Aim of the project
Understanding inequalities in health, and access to and outcomes of healthcare services, between ethnic groups relies upon high quality ethnicity coding in patient records.
This project is being undertaken in collaboration with the NHS Race and Health Observatory. We will examine the completeness, validity, and consistency of ethnicity coding within NHS health datasets in England (excluding GP records), in order to establish the extent and nature of data quality issues. This will provide the basis for action to improve data quality, and to inform more robust analysis and reporting of ethnic inequalities.
Why it's important
This work is timely and of paramount importance in the wake of the priority given to analysing access and health outcomes in ethnic minority groups, given the disproportionate impact that the Covid-19 pandemic has had on these communities. Moreover, the government is introducing mandatory ethnicity recording in death certification, with ethnicity being taken from health records. It is therefore critically important that ethnicity data is fit-for-purpose. Without this, it will not be possible to assess the health status of ethnic minority groups and inequalities between ethnic groups reliably. Current evidence suggests significant data quality issues with ethnicity coding in health records and systematic biases in the data.
This report will provide a thorough assessment of the quality of ethnicity coding in NHS health records (excluding GP records).
What we'll do
- completeness – what proportion of records have an ethnic group coded?
- validity – what proportion of records have a valid ethnic code as per the official classification of ethnic categories?
- consistency - are there discrepancies in the ethnicity recorded for patients who have multiple health records? This will be assessed for patients within the same data set, and across data sets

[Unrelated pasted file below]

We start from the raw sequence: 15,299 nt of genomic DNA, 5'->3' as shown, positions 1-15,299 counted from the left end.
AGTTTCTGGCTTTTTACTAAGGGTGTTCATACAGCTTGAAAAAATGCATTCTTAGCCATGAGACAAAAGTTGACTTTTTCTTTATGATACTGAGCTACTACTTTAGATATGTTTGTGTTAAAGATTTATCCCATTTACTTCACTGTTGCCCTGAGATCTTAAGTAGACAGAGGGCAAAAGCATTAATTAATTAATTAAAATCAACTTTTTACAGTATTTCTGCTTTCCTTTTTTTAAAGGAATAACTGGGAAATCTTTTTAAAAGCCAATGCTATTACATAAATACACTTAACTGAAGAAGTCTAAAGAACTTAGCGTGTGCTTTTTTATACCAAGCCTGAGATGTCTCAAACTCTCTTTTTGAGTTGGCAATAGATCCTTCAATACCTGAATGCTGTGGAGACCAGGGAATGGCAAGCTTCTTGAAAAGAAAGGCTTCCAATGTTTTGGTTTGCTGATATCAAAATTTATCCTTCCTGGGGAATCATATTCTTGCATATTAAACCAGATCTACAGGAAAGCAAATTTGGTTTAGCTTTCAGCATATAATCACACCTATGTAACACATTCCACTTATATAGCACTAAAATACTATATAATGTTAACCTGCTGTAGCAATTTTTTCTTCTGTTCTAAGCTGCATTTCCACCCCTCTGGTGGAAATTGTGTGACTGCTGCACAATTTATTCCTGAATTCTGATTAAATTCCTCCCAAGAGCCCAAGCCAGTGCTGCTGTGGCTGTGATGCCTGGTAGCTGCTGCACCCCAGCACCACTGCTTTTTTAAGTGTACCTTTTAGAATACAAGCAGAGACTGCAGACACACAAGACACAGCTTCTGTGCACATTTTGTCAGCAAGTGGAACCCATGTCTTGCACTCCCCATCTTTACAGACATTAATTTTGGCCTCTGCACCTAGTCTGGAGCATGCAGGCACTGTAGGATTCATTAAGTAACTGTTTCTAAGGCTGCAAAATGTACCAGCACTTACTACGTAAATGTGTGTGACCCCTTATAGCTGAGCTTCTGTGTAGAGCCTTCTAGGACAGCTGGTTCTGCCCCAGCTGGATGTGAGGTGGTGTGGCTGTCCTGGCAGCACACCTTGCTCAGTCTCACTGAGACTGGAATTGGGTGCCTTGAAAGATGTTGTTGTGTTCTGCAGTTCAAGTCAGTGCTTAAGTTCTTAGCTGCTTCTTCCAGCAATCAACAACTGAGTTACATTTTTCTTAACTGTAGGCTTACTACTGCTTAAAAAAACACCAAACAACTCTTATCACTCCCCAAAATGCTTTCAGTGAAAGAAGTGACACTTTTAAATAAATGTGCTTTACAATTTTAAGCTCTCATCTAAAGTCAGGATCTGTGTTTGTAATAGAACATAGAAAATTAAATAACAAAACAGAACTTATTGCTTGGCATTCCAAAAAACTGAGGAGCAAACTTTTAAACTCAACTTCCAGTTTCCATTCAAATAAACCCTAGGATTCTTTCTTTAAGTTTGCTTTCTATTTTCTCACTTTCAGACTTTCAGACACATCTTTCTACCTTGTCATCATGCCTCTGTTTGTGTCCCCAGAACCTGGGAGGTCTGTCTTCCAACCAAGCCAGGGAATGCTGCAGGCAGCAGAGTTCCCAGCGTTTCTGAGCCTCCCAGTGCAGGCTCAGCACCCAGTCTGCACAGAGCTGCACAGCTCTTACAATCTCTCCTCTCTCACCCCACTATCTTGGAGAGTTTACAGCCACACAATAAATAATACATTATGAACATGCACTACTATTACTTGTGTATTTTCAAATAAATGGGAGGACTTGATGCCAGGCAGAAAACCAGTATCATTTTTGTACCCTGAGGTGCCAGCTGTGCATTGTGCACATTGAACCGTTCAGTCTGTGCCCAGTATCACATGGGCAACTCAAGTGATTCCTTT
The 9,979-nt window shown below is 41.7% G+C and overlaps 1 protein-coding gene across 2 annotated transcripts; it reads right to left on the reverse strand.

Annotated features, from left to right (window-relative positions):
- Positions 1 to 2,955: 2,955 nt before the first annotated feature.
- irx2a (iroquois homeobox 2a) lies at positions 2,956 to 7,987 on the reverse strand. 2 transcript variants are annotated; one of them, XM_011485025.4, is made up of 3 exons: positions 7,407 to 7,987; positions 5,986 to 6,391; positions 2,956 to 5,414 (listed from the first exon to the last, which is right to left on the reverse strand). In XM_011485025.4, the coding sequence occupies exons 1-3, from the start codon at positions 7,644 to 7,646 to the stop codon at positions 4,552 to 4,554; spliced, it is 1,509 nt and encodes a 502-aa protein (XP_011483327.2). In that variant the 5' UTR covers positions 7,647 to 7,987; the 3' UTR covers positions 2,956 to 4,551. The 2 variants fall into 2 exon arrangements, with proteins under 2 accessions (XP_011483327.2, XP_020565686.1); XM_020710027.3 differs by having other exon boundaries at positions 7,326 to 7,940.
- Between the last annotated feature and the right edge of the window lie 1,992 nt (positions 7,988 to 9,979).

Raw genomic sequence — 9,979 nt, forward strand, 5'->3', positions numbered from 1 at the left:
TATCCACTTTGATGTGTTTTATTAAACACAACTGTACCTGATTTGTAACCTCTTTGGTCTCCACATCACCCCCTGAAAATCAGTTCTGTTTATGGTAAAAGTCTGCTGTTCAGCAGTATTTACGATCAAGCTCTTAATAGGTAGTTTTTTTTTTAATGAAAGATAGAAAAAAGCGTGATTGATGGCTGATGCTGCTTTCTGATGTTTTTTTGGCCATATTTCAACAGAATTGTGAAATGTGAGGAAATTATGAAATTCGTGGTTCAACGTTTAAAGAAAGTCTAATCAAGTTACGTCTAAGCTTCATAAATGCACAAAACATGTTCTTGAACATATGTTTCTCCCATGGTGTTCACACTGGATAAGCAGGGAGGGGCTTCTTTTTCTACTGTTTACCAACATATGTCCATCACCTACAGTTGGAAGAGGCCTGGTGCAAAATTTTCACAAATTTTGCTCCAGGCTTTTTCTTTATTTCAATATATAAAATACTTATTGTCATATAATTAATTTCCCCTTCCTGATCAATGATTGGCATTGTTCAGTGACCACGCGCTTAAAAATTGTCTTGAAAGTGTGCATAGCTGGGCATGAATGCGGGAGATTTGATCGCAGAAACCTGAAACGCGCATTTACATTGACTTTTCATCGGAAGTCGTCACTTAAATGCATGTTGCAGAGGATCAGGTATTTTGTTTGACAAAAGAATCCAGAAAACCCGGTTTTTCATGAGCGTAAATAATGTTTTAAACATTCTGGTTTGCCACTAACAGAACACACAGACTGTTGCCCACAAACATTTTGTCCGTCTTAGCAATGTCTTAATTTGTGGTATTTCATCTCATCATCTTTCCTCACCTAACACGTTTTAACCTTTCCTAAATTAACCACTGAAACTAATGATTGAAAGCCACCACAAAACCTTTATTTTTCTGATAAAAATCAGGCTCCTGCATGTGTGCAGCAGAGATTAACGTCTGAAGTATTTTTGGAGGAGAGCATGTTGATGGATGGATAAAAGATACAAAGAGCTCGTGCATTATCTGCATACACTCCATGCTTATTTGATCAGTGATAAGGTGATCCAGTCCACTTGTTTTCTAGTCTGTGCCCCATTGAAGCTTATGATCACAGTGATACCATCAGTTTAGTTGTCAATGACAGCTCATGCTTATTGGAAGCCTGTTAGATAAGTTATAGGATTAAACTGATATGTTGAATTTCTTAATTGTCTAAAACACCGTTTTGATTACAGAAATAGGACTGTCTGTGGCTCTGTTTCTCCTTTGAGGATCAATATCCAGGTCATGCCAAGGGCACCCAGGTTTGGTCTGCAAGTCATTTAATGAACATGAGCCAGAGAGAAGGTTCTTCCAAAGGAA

- and to compare regional usage of healthcare services by age, gender and ethnic category, with population estimates of these groups provided by the Office for National Statistics.
We will examine coding for different groups of patients and services (for example, comparing NHS and independent providers of NHS-funded care, and elective and emergency care) to explore hypotheses for why ethnicity may be incomplete or incorrectly recorded.
The data sets to be analysed include: inpatients, outpatients, accident and emergency attendances (including using the new Emergency Care Dataset), and community services contacts
We will produce a briefing for users of these data sets setting out:
- The scale of data quality issues with ethnicity coding
- The implications for analysis and decision making about ethnicity and health
- Recommendations for action to improve ethnicity coding and use of data
- Recommendations for the research agenda on ethnicity and health
Our target audiences for this work include policymakers, the Race Disparity Unit, academic and other researchers, generators and users of data in the NHS and government, statistics regulators, the media, patients and the public.
The project will aim to report in Spring 2021.
Preliminary findings from our work were discussed with stakeholders, including Public Health England and the Office for National Statistics, at a workshop at the end of March 2020. See notes here.
Please contact firstname.lastname@example.org for further information about the project.